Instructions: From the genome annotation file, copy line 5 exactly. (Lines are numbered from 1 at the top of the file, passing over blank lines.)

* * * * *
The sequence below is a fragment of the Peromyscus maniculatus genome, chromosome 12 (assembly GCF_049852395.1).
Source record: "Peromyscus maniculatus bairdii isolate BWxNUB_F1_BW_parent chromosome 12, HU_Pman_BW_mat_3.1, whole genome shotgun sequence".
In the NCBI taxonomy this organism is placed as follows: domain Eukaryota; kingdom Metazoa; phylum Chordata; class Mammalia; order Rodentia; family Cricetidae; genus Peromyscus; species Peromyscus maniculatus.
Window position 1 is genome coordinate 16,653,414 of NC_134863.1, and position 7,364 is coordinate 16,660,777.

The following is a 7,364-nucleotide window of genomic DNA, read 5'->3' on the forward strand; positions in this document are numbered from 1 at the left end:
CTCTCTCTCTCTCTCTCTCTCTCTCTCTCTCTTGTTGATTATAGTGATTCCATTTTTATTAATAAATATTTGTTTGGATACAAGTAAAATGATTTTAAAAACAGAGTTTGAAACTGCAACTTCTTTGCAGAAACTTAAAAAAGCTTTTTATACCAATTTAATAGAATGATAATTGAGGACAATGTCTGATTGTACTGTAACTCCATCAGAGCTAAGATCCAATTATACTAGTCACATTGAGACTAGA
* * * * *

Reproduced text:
The following is a 7,364-nucleotide window of genomic DNA, read 5'->3' on the forward strand; positions in this document are numbered from 1 at the left end: